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Forest Whitaker
By Kam Williams | The Skanner News
Published: 01 December 2016

Forest Whitaker was born in Longview, Texas on July 15, 1961, but raised in Carson, Calif., from the age of four. He earned an athletic scholarship to Cal Poly Pomona, where he switched his major to music after a back injury prematurely ended his football career.

Forest made his big screen debut in 1982 in “Fast Times at Ridgemont High” en route to delivering memorable performances in “Platoon” and “Good Morning Vietnam.” In 1988, he landed his breakout role as saxophonist Charlie Parker in “Bird,” before subsequently starring in such critically-acclaimed pictures as “The Crying Game,” “Smoke” and “Ghost Dog.”

In 2007, Forest won an Academy Award for his chilling impersonation of Idi Amin in “The Last King of Scotland.” Since then, he's starred in such box-office hits as “The Great Debaters,” “The Butler,” “Southpaw” and “Taken 3.” And later this year, he'll play Saw Gerrera in “Rogue One,” the upcoming episode in the “Star Wars” series.

Here, he talks about his latest outing as Colonel Weber opposite Amy Adams and Jeremy Renner in “Arrival,” an alien invasion adventure directed by Denis Villeneuve.


Kam Williams: Hey Forest, thanks so much for the time. I really appreciate it.

Forest Whitaker: Hey, Kam. Sorry for the early morning call.


KW: No problem. What city are you in?

FW: London, but I'm on my way to South Africa later today after I finish this film.


KW: Which movie are you working on next, “Burden”?

FW: No, I already finished “Burden.” That's another interesting film, actually. We just wrapped that up about a week ago. I liked the way they did it and I felt that the story was really powerful, so I'm hopeful.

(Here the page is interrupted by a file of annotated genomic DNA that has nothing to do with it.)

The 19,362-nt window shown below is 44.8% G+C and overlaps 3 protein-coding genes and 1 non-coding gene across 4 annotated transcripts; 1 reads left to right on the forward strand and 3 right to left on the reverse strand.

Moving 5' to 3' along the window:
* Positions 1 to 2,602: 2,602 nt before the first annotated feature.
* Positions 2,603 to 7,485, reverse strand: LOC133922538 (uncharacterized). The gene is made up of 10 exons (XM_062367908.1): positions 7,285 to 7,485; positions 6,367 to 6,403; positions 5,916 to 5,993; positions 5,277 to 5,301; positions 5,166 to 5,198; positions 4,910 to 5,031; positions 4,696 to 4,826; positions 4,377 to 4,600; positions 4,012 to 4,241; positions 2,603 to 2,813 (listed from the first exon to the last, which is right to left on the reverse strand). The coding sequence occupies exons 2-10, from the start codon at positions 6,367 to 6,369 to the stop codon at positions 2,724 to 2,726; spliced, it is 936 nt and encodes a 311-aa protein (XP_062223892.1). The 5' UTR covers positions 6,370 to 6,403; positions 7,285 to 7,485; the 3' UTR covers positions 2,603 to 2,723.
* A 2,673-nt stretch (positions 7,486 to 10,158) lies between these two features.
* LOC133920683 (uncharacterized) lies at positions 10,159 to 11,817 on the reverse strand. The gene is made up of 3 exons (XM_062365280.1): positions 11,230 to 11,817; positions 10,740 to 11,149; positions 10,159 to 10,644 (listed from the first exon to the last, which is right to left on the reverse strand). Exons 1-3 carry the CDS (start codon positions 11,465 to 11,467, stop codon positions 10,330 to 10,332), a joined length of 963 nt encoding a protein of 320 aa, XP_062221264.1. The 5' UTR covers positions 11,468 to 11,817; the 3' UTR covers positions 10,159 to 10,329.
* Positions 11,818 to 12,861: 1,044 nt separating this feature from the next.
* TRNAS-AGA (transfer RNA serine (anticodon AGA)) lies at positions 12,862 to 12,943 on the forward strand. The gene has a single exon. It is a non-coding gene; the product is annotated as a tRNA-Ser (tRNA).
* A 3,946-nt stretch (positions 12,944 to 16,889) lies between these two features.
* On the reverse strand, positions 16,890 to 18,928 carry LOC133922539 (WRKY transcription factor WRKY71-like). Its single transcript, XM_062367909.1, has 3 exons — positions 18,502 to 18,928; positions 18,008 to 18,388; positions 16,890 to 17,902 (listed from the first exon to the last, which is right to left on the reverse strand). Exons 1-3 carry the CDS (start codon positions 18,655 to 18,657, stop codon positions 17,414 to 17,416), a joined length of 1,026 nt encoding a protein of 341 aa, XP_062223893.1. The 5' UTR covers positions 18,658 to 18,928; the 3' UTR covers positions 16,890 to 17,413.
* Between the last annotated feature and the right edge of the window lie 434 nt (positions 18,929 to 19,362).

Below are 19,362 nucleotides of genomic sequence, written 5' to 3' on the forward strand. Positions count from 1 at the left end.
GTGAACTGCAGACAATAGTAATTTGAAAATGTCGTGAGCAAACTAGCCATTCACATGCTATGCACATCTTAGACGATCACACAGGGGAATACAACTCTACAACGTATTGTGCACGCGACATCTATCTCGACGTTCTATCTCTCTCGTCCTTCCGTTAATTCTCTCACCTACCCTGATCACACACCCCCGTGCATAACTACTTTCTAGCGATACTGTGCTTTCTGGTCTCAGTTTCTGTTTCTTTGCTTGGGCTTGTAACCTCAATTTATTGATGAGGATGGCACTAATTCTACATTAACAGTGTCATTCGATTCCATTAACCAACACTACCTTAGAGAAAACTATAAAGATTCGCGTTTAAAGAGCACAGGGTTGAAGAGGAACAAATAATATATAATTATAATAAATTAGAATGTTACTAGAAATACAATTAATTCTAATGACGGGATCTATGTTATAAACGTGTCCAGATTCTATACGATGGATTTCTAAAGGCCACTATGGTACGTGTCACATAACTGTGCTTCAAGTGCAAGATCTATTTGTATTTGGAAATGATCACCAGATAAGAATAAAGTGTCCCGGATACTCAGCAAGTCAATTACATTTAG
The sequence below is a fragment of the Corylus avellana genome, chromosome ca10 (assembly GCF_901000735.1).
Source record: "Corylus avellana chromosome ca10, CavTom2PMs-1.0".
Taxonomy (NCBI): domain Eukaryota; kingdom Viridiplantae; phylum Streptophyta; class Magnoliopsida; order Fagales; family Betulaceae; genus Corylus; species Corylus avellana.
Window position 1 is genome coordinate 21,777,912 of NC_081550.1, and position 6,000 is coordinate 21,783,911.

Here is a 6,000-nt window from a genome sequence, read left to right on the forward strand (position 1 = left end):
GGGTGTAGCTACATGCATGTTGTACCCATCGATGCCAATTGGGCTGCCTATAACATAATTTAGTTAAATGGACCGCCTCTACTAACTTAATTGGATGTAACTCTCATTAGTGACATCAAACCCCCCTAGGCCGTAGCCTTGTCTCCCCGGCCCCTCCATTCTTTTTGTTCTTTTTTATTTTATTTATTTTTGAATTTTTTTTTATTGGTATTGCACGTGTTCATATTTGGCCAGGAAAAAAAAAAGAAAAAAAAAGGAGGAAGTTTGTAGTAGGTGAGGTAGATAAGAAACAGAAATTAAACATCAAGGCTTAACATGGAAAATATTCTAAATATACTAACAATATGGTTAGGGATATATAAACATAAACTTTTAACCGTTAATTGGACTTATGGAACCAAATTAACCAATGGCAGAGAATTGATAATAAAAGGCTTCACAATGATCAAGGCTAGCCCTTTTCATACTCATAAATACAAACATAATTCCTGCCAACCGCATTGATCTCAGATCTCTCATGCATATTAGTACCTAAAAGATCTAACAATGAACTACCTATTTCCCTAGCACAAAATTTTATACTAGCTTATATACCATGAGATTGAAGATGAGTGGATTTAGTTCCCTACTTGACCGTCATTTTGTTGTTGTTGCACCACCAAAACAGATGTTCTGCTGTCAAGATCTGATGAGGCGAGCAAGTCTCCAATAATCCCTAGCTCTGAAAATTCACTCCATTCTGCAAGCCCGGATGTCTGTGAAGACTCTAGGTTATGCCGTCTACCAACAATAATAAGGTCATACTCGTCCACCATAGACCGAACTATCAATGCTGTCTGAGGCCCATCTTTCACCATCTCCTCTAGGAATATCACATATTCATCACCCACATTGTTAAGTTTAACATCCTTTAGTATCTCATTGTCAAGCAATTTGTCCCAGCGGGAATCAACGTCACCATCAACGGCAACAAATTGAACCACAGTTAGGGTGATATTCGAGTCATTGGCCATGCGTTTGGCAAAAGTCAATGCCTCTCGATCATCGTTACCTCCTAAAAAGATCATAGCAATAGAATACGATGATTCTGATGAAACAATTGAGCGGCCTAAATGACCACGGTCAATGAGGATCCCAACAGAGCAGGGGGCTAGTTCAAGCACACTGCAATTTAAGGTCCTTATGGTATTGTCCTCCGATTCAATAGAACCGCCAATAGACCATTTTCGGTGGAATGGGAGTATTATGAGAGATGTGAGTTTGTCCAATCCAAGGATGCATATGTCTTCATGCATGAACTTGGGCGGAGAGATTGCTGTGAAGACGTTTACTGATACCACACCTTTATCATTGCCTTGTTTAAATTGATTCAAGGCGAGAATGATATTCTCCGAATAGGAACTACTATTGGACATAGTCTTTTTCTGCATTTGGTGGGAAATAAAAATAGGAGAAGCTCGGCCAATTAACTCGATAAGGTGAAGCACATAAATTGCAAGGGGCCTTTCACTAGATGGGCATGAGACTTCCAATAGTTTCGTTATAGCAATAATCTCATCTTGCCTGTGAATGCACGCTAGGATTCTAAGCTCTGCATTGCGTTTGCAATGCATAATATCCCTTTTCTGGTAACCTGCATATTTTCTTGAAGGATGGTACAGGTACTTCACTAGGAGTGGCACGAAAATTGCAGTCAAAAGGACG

KW: Then what movie are you shooting in South Africa?

FW: One about Archbishop Desmond Tutu called “The Forgiven.” It's about the Truth and Reconciliation Trials he conducted after the fall of Apartheid.


KW: It was a remarkable way to resolve a civil conflict -- to let perpetrators of war crimes off the hook, provided they confessed publicly.

FW: Yes, I think that was the interesting thing about what happened in South Africa. It enabled them to change regimes peacefully, and not leave all the pain underneath the surface. It brought a little bit of it out, so they could address what really happened. It was a very powerful solution.


KW: What interested you in “Arrival”?

FW: I thought it was really an interesting story, first of all, the whole notion of people coming to the planet and trying to find ways of communicating with them. But I thought the understory of time, and of how time exists in our lives. I also found my character, the cast and the director very interesting. So, it all made sense to give it a try.


KW: I loved both “Prisoners” and “Sicario” by this director.

FW: Yeah, Denis is a really good filmmaker.


KW: Here, he's made a very sophisticated contribution to the alien invasion genre. How would you describe your approach to playing Colonel Weber? Did Denis suggest anything?

FW: Wow! [Pauses] I'm trying to remember what he might have suggested. We had some meetings and stuff where we talked about the character and worked on it. I think, first, I was trying to figure out where Weber was from. That sort of involved locking in his speech patterns and creating that back history. You know what I mean?


KW: Yeah.

FW: I'd played military men before, but this felt a little different, maybe because of my task. So, i was trying to understand that, as well as this notion of running a team the way Denis wanted me to do it, by splitting powers. And then it all started falling into place and taking on a reality as I began to embrace the idea that I was trying to save the world [Chuckles]